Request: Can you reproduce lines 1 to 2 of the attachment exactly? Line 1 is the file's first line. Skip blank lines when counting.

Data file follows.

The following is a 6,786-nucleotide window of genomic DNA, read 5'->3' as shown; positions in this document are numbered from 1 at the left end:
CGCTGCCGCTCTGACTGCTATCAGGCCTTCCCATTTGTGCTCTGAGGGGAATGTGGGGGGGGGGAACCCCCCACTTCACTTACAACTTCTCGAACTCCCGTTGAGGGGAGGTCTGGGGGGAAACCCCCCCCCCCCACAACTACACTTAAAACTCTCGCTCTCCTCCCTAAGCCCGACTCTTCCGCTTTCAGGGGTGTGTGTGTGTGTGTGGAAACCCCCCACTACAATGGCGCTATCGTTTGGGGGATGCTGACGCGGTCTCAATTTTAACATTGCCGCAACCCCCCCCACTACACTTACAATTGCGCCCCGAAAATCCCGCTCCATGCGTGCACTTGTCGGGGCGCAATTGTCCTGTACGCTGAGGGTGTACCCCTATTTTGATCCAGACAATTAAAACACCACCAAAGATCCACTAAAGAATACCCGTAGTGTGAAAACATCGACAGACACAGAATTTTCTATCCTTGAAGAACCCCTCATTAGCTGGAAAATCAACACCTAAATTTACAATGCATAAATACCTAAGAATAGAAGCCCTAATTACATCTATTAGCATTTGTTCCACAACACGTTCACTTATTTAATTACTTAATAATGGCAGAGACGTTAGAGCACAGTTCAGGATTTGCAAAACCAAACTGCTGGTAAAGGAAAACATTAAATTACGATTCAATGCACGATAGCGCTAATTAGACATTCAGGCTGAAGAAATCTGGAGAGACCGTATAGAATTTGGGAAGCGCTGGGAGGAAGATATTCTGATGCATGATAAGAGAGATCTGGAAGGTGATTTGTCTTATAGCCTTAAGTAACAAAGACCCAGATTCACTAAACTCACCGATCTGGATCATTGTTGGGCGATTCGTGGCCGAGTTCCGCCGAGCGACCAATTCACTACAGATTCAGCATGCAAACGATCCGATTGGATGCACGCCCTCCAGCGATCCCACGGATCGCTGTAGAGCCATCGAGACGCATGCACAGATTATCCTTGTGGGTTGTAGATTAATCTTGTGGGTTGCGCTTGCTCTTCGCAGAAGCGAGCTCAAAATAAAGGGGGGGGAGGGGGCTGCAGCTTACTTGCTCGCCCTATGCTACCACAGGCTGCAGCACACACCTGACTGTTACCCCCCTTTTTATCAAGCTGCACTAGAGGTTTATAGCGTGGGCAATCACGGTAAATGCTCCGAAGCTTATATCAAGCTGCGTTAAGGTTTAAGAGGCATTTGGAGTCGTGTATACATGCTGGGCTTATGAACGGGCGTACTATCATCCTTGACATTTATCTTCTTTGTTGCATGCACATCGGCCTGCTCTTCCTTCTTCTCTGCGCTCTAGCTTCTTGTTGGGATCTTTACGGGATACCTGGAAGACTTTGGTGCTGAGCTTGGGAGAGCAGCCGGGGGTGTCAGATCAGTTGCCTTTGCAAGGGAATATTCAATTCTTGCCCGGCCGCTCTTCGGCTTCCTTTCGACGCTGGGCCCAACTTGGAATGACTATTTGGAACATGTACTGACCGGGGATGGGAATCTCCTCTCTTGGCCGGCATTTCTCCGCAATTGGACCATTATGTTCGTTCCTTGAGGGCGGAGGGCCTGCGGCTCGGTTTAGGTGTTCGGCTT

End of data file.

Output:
The following is a 6,786-nucleotide window of genomic DNA, read 5'->3' as shown; positions in this document are numbered from 1 at the left end:
CGCTGCCGCTCTGACTGCTATCAGGCCTTCCCATTTGTGCTCTGAGGGGAATGTGGGGGGGGGGAACCCCCCACTTCACTTACAACTTCTCGAACTCCCGTTGAGGGGAGGTCTGGGGGGAAACCCCCCCCCCCCACAACTACACTTAAAACTCTCGCTCTCCTCCCTAAGCCCGACTCTTCCGCTTTCAGGGGTGTGTGTGTGTGTGTGGAAACCCCCCACTACAATGGCGCTATCGTTTGGGGGATGCTGACGCGGTCTCAATTTTAACATTGCCGCAACCCCCCCCACTACACTTACAATTGCGCCCCGAAAATCCCGCTCCATGCGTGCACTTGTCGGGGCGCAATTGTCCTGTACGCTGAGGGTGTACCCCTATTTTGATCCAGACAATTAAAACACCACCAAAGATCCACTAAAGAATACCCGTAGTGTGAAAACATCGACAGACACAGAATTTTCTATCCTTGAAGAACCCCTCATTAGCTGGAAAATCAACACCTAAATTTACAATGCATAAATACCTAAGAATAGAAGCCCTAATTACATCTATTAGCATTTGTTCCACAACACGTTCACTTATTTAATTACTTAATAATGGCAGAGACGTTAGAGCACAGTTCAGGATTTGCAAAACCAAACTGCTGGTAAAGGAAAACATTAAATTACGATTCAATGCACGATAGCGCTAATTAGACATTCAGGCTGAAGAAATCTGGAGAGACCGTATAGAATTTGGGAAGCGCTGGGAGGAAGATATTCTGATGCATGATAAGAGAGATCTGGAAGGTGATTTGTCTTATAGCCTTAAGTAACAAAGACCCAGATTCACTAAACTCACCGATCTGGATCATTGTTGGGCGATTCGTGGCCGAGTTCCGCCGAGCGACCAATTCACTACAGATTCAGCATGCAAACGATCCGATTGGATGCACGCCCTCCAGCGATCCCACGGATCGCTGTAGAGCCATCGAGACGCATGCACAGATTATCCTTGTGGGTTGTAGATTAATCTTGTGGGTTGCGCTTGCTCTTCGCAGAAGCGAGCTCAAAATAAAGGGGGGGGAGGGGGCTGCAGCTTACTTGCTCGCCCTATGCTACCACAGGCTGCAGCACACACCTGACTGTTACCCCCCTTTTTATCAAGCTGCACTAGAGGTTTATAGCGTGGGCAATCACGGTAAATGCTCCGAAGCTTATATCAAGCTGCGTTAAGGTTTAAGAGGCATTTGGAGTCGTGTATACATGCTGGGCTTATGAACGGGCGTACTATCATCCTTGACATTTATCTTCTTTGTTGCATGCACATCGGCCTGCTCTTCCTTCTTCTCTGCGCTCTAGCTTCTTGTTGGGATCTTTACGGGATACCTGGAAGACTTTGGTGCTGAGCTTGGGAGAGCAGCCGGGGGTGTCAGATCAGTTGCCTTTGCAAGGGAATATTCAATTCTTGCCCGGCCGCTCTTCGGCTTCCTTTCGACGCTGGGCCCAACTTGGAATGACTATTTGGAACATGTACTGACCGGGGATGGGAATCTCCTCTCTTGGCCGGCATTTCTCCGCAATTGGACCATTATGTTCGTTCCTTGAGGGCGGAGGGCCTGCGGCTCGGTTTAGGTGTTCGGCTT